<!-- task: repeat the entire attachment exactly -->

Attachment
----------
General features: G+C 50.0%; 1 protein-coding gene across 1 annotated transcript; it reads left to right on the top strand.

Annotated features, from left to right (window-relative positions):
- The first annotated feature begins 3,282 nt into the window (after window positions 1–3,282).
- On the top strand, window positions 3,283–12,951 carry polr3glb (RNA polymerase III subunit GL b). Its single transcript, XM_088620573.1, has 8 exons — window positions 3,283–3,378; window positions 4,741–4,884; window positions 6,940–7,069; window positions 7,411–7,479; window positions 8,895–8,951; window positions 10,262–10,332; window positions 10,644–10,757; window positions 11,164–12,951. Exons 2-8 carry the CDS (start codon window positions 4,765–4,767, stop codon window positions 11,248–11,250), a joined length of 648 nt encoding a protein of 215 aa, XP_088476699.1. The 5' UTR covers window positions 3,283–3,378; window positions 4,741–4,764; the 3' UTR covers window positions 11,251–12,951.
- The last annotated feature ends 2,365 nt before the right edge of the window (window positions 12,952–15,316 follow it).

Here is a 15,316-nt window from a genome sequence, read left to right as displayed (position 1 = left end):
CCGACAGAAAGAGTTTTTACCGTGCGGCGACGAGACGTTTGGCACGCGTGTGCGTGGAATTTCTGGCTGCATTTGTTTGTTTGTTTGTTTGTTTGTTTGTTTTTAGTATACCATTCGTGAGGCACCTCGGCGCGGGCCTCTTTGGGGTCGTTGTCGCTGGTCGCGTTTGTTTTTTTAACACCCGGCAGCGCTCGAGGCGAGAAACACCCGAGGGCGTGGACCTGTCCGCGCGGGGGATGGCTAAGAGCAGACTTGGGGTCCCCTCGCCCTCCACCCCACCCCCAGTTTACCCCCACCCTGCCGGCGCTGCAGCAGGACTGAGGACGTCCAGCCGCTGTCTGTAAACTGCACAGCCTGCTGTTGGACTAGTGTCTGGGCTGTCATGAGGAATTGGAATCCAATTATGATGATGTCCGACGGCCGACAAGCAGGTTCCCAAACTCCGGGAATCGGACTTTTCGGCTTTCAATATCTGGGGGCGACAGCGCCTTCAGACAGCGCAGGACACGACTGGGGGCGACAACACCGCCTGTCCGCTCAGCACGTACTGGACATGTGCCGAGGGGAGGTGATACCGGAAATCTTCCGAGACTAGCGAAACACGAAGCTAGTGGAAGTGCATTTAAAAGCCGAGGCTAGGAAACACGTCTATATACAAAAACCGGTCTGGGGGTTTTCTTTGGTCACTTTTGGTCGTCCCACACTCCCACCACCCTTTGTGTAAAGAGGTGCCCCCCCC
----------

General features: G+C 50.0%; 1 protein-coding gene across 1 annotated transcript; it reads left to right on the top strand.

Annotated features, from left to right (window-relative positions):
- The first annotated feature begins 3,282 nt into the window (after window positions 1–3,282).
- On the top strand, window positions 3,283–12,951 carry polr3glb (RNA polymerase III subunit GL b). Its single transcript, XM_088620573.1, has 8 exons — window positions 3,283–3,378; window positions 4,741–4,884; window positions 6,940–7,069; window positions 7,411–7,479; window positions 8,895–8,951; window positions 10,262–10,332; window positions 10,644–10,757; window positions 11,164–12,951. Exons 2-8 carry the CDS (start codon window positions 4,765–4,767, stop codon window positions 11,248–11,250), a joined length of 648 nt encoding a protein of 215 aa, XP_088476699.1. The 5' UTR covers window positions 3,283–3,378; window positions 4,741–4,764; the 3' UTR covers window positions 11,251–12,951.
- The last annotated feature ends 2,365 nt before the right edge of the window (window positions 12,952–15,316 follow it).

Here is a 15,316-nt window from a genome sequence, read left to right as displayed (position 1 = left end):
CCGACAGAAAGAGTTTTTACCGTGCGGCGACGAGACGTTTGGCACGCGTGTGCGTGGAATTTCTGGCTGCATTTGTTTGTTTGTTTGTTTGTTTGTTTGTTTTTAGTATACCATTCGTGAGGCACCTCGGCGCGGGCCTCTTTGGGGTCGTTGTCGCTGGTCGCGTTTGTTTTTTTAACACCCGGCAGCGCTCGAGGCGAGAAACACCCGAGGGCGTGGACCTGTCCGCGCGGGGGATGGCTAAGAGCAGACTTGGGGTCCCCTCGCCCTCCACCCCACCCCCAGTTTACCCCCACCCTGCCGGCGCTGCAGCAGGACTGAGGACGTCCAGCCGCTGTCTGTAAACTGCACAGCCTGCTGTTGGACTAGTGTCTGGGCTGTCATGAGGAATTGGAATCCAATTATGATGATGTCCGACGGCCGACAAGCAGGTTCCCAAACTCCGGGAATCGGACTTTTCGGCTTTCAATATCTGGGGGCGACAGCGCCTTCAGACAGCGCAGGACACGACTGGGGGCGACAACACCGCCTGTCCGCTCAGCACGTACTGGACATGTGCCGAGGGGAGGTGATACCGGAAATCTTCCGAGACTAGCGAAACACGAAGCTAGTGGAAGTGCATTTAAAAGCCGAGGCTAGGAAACACGTCTATATACAAAAACCGGTCTGGGGGTTTTCTTTGGTCACTTTTGGTCGTCCCACACTCCCACCACCCTTTGTGTAAAGAGGTGCCCCCCCC